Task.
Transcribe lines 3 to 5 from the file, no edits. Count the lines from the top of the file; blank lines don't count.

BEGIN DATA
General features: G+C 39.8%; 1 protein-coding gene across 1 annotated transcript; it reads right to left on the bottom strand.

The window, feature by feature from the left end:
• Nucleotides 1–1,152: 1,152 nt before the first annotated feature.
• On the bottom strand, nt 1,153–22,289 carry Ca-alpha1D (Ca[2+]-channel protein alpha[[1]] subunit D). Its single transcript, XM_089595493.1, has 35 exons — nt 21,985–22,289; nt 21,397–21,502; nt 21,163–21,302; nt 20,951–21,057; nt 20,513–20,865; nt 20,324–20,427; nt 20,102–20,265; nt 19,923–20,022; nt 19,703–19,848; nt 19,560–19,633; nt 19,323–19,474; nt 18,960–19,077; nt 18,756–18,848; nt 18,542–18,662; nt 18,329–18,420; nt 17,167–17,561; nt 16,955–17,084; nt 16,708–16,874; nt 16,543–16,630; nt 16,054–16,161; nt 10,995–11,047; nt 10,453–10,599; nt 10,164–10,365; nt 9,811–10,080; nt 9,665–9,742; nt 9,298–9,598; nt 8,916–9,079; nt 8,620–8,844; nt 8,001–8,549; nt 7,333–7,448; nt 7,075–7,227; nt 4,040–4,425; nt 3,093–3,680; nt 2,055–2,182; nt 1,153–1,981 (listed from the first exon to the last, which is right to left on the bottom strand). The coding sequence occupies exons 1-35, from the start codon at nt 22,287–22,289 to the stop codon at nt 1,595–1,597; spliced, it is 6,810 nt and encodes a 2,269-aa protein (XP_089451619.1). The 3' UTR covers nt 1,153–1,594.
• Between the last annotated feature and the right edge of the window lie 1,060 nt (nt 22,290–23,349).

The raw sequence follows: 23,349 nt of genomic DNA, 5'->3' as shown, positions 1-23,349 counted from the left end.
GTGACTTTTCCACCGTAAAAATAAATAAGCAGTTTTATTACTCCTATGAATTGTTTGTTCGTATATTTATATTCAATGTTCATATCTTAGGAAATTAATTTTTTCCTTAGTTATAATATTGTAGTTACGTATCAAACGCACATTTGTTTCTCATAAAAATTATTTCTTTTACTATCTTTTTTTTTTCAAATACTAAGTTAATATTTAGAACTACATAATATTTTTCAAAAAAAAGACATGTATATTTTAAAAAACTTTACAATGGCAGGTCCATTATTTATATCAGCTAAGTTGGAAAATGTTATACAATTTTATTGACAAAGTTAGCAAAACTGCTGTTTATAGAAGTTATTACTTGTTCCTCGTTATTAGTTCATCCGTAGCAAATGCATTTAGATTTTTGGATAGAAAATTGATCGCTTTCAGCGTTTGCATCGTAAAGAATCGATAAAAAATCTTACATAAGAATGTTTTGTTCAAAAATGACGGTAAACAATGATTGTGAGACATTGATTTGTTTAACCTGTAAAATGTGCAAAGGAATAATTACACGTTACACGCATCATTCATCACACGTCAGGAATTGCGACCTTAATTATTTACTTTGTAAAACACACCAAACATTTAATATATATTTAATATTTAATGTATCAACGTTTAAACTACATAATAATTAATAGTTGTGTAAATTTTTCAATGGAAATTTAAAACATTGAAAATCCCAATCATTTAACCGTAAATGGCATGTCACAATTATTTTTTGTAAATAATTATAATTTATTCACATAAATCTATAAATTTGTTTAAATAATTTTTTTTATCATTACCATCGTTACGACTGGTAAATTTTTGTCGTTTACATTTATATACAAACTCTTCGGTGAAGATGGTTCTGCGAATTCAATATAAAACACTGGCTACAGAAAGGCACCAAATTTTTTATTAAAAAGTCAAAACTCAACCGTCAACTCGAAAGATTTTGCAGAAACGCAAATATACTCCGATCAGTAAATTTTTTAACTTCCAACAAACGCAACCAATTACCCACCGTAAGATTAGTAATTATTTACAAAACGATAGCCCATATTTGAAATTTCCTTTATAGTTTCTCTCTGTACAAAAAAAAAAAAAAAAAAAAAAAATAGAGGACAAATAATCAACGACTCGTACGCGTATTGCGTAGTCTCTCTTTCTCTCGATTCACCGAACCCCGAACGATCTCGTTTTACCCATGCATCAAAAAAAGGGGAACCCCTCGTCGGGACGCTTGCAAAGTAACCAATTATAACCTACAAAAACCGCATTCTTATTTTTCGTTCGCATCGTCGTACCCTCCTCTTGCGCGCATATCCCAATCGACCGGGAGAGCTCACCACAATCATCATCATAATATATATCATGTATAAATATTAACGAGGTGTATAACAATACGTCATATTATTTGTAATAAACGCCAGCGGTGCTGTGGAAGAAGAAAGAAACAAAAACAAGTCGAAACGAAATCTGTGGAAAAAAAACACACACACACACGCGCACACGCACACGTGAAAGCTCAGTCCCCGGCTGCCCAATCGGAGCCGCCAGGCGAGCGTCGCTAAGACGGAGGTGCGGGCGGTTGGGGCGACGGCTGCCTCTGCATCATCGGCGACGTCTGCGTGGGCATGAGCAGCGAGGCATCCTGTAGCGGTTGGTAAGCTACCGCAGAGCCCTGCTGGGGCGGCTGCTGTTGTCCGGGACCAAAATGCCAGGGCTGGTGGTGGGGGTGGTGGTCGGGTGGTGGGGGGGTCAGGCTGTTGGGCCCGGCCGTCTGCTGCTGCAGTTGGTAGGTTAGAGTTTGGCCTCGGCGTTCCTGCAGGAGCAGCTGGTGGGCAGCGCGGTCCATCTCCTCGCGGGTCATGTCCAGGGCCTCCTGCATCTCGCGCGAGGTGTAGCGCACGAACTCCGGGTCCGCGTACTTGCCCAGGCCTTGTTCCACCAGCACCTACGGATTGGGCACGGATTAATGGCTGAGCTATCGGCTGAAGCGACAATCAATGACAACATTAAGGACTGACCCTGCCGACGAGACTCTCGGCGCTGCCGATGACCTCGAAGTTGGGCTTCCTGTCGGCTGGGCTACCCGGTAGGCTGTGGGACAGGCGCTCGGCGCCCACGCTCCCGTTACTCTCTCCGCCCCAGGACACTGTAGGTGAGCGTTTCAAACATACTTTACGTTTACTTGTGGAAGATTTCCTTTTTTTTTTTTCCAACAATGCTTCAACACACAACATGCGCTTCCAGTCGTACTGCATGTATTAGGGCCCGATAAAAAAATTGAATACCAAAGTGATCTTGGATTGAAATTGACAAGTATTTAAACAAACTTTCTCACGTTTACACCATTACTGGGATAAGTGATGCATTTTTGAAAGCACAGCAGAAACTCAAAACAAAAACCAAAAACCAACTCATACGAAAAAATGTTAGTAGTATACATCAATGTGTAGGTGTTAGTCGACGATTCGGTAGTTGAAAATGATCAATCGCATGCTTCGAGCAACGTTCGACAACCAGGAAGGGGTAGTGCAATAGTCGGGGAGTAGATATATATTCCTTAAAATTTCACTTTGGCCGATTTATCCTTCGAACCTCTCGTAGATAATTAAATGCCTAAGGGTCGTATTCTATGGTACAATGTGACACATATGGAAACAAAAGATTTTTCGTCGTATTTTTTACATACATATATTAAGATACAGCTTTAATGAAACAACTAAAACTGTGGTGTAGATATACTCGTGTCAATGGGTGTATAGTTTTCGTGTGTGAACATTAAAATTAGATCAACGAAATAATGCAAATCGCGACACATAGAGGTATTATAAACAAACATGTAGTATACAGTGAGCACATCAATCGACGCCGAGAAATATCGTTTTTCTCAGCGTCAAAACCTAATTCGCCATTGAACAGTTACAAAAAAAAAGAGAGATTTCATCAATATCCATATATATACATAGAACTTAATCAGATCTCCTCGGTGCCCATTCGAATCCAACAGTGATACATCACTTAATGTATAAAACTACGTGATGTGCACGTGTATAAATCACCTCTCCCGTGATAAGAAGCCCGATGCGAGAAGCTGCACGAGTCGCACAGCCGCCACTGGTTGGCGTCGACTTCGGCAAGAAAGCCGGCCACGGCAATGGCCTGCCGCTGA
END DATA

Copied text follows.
• Nucleotides 1–1,152: 1,152 nt before the first annotated feature.
• On the bottom strand, nt 1,153–22,289 carry Ca-alpha1D (Ca[2+]-channel protein alpha[[1]] subunit D). Its single transcript, XM_089595493.1, has 35 exons — nt 21,985–22,289; nt 21,397–21,502; nt 21,163–21,302; nt 20,951–21,057; nt 20,513–20,865; nt 20,324–20,427; nt 20,102–20,265; nt 19,923–20,022; nt 19,703–19,848; nt 19,560–19,633; nt 19,323–19,474; nt 18,960–19,077; nt 18,756–18,848; nt 18,542–18,662; nt 18,329–18,420; nt 17,167–17,561; nt 16,955–17,084; nt 16,708–16,874; nt 16,543–16,630; nt 16,054–16,161; nt 10,995–11,047; nt 10,453–10,599; nt 10,164–10,365; nt 9,811–10,080; nt 9,665–9,742; nt 9,298–9,598; nt 8,916–9,079; nt 8,620–8,844; nt 8,001–8,549; nt 7,333–7,448; nt 7,075–7,227; nt 4,040–4,425; nt 3,093–3,680; nt 2,055–2,182; nt 1,153–1,981 (listed from the first exon to the last, which is right to left on the bottom strand). The coding sequence occupies exons 1-35, from the start codon at nt 22,287–22,289 to the stop codon at nt 1,595–1,597; spliced, it is 6,810 nt and encodes a 2,269-aa protein (XP_089451619.1). The 3' UTR covers nt 1,153–1,594.
• Between the last annotated feature and the right edge of the window lie 1,060 nt (nt 22,290–23,349).